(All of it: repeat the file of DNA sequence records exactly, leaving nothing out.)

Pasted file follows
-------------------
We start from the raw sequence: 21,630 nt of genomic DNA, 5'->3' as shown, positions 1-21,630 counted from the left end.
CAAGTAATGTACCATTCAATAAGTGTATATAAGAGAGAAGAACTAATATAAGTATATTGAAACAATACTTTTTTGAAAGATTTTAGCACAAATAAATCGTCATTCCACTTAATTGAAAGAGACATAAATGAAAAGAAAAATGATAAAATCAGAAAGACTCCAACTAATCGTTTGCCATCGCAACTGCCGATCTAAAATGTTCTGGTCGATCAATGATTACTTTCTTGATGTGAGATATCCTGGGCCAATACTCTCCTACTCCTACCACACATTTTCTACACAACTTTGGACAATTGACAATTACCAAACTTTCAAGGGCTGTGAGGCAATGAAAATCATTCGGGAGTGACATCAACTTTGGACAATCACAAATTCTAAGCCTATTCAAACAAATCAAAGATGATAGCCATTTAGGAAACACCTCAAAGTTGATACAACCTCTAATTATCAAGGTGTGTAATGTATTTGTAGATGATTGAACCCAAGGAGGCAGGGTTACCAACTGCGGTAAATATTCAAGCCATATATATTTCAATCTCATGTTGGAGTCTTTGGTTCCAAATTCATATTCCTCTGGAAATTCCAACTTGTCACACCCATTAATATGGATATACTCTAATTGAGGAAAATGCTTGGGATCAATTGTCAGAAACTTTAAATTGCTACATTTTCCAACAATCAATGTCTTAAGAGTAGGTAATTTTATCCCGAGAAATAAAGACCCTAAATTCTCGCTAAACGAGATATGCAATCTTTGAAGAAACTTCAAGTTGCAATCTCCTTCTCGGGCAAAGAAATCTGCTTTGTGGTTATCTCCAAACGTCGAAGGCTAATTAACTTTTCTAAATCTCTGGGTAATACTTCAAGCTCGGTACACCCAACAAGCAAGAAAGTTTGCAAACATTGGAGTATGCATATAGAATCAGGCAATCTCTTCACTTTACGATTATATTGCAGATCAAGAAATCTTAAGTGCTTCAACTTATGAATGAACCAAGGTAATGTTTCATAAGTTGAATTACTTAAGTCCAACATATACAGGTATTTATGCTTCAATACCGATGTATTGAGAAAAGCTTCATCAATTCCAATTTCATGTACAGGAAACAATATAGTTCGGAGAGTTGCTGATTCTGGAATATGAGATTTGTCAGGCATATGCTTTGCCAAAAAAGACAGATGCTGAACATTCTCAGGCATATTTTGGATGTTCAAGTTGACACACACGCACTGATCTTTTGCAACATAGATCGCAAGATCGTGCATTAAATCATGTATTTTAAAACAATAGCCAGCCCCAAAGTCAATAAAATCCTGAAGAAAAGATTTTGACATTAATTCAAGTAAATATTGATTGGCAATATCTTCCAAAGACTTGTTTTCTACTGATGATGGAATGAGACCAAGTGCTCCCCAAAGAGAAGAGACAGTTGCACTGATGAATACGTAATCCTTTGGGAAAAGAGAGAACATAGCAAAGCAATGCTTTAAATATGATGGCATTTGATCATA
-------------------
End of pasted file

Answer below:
We start from the raw sequence: 21,630 nt of genomic DNA, 5'->3' as shown, positions 1-21,630 counted from the left end.
CAAGTAATGTACCATTCAATAAGTGTATATAAGAGAGAAGAACTAATATAAGTATATTGAAACAATACTTTTTTGAAAGATTTTAGCACAAATAAATCGTCATTCCACTTAATTGAAAGAGACATAAATGAAAAGAAAAATGATAAAATCAGAAAGACTCCAACTAATCGTTTGCCATCGCAACTGCCGATCTAAAATGTTCTGGTCGATCAATGATTACTTTCTTGATGTGAGATATCCTGGGCCAATACTCTCCTACTCCTACCACACATTTTCTACACAACTTTGGACAATTGACAATTACCAAACTTTCAAGGGCTGTGAGGCAATGAAAATCATTCGGGAGTGACATCAACTTTGGACAATCACAAATTCTAAGCCTATTCAAACAAATCAAAGATGATAGCCATTTAGGAAACACCTCAAAGTTGATACAACCTCTAATTATCAAGGTGTGTAATGTATTTGTAGATGATTGAACCCAAGGAGGCAGGGTTACCAACTGCGGTAAATATTCAAGCCATATATATTTCAATCTCATGTTGGAGTCTTTGGTTCCAAATTCATATTCCTCTGGAAATTCCAACTTGTCACACCCATTAATATGGATATACTCTAATTGAGGAAAATGCTTGGGATCAATTGTCAGAAACTTTAAATTGCTACATTTTCCAACAATCAATGTCTTAAGAGTAGGTAATTTTATCCCGAGAAATAAAGACCCTAAATTCTCGCTAAACGAGATATGCAATCTTTGAAGAAACTTCAAGTTGCAATCTCCTTCTCGGGCAAAGAAATCTGCTTTGTGGTTATCTCCAAACGTCGAAGGCTAATTAACTTTTCTAAATCTCTGGGTAATACTTCAAGCTCGGTACACCCAACAAGCAAGAAAGTTTGCAAACATTGGAGTATGCATATAGAATCAGGCAATCTCTTCACTTTACGATTATATTGCAGATCAAGAAATCTTAAGTGCTTCAACTTATGAATGAACCAAGGTAATGTTTCATAAGTTGAATTACTTAAGTCCAACATATACAGGTATTTATGCTTCAATACCGATGTATTGAGAAAAGCTTCATCAATTCCAATTTCATGTACAGGAAACAATATAGTTCGGAGAGTTGCTGATTCTGGAATATGAGATTTGTCAGGCATATGCTTTGCCAAAAAAGACAGATGCTGAACATTCTCAGGCATATTTTGGATGTTCAAGTTGACACACACGCACTGATCTTTTGCAACATAGATCGCAAGATCGTGCATTAAATCATGTATTTTAAAACAATAGCCAGCCCCAAAGTCAATAAAATCCTGAAGAAAAGATTTTGACATTAATTCAAGTAAATATTGATTGGCAATATCTTCCAAAGACTTGTTTTCTACTGATGATGGAATGAGACCAAGTGCTCCCCAAAGAGAAGAGACAGTTGCACTGATGAATACGTAATCCTTTGGGAAAAGAGAGAACATAGCAAAGCAATGCTTTAAATATGATGGCATTTGATCATA